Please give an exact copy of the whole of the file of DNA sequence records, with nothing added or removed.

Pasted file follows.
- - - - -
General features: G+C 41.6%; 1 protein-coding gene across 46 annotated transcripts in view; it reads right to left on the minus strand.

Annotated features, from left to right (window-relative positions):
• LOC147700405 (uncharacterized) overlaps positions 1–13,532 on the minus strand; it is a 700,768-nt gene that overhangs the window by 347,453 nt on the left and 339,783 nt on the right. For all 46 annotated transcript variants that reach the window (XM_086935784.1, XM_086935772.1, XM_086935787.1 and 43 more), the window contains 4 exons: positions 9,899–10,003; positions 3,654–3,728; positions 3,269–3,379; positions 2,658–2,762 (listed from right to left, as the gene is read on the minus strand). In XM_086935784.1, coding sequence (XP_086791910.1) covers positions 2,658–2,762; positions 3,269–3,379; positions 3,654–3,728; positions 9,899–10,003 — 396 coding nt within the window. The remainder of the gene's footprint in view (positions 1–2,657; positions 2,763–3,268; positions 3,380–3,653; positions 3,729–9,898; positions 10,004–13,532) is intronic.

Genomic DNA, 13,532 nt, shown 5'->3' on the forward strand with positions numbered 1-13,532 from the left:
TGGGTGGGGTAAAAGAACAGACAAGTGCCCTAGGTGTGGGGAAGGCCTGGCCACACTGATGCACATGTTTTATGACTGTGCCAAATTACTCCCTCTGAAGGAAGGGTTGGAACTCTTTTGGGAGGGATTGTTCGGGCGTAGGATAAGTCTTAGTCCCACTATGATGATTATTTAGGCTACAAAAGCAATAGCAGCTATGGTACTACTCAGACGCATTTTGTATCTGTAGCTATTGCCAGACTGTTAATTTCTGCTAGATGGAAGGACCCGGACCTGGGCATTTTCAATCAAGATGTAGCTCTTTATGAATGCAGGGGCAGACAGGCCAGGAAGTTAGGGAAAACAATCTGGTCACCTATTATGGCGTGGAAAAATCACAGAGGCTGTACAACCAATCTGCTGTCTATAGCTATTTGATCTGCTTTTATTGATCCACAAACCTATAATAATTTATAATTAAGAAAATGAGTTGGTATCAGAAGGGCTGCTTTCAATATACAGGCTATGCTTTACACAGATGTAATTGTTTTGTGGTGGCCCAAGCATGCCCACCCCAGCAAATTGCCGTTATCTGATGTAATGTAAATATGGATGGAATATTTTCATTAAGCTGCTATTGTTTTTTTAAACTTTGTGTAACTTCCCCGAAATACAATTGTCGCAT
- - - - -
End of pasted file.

General features: G+C 41.6%; 1 protein-coding gene across 46 annotated transcripts in view; it reads right to left on the minus strand.

Annotated features, from left to right (window-relative positions):
• LOC147700405 (uncharacterized) overlaps positions 1–13,532 on the minus strand; it is a 700,768-nt gene that overhangs the window by 347,453 nt on the left and 339,783 nt on the right. For all 46 annotated transcript variants that reach the window (XM_086935784.1, XM_086935772.1, XM_086935787.1 and 43 more), the window contains 4 exons: positions 9,899–10,003; positions 3,654–3,728; positions 3,269–3,379; positions 2,658–2,762 (listed from right to left, as the gene is read on the minus strand). In XM_086935784.1, coding sequence (XP_086791910.1) covers positions 2,658–2,762; positions 3,269–3,379; positions 3,654–3,728; positions 9,899–10,003 — 396 coding nt within the window. The remainder of the gene's footprint in view (positions 1–2,657; positions 2,763–3,268; positions 3,380–3,653; positions 3,729–9,898; positions 10,004–13,532) is intronic.

Genomic DNA, 13,532 nt, shown 5'->3' on the forward strand with positions numbered 1-13,532 from the left:
TGGGTGGGGTAAAAGAACAGACAAGTGCCCTAGGTGTGGGGAAGGCCTGGCCACACTGATGCACATGTTTTATGACTGTGCCAAATTACTCCCTCTGAAGGAAGGGTTGGAACTCTTTTGGGAGGGATTGTTCGGGCGTAGGATAAGTCTTAGTCCCACTATGATGATTATTTAGGCTACAAAAGCAATAGCAGCTATGGTACTACTCAGACGCATTTTGTATCTGTAGCTATTGCCAGACTGTTAATTTCTGCTAGATGGAAGGACCCGGACCTGGGCATTTTCAATCAAGATGTAGCTCTTTATGAATGCAGGGGCAGACAGGCCAGGAAGTTAGGGAAAACAATCTGGTCACCTATTATGGCGTGGAAAAATCACAGAGGCTGTACAACCAATCTGCTGTCTATAGCTATTTGATCTGCTTTTATTGATCCACAAACCTATAATAATTTATAATTAAGAAAATGAGTTGGTATCAGAAGGGCTGCTTTCAATATACAGGCTATGCTTTACACAGATGTAATTGTTTTGTGGTGGCCCAAGCATGCCCACCCCAGCAAATTGCCGTTATCTGATGTAATGTAAATATGGATGGAATATTTTCATTAAGCTGCTATTGTTTTTTTAAACTTTGTGTAACTTCCCCGAAATACAATTGTCGCAT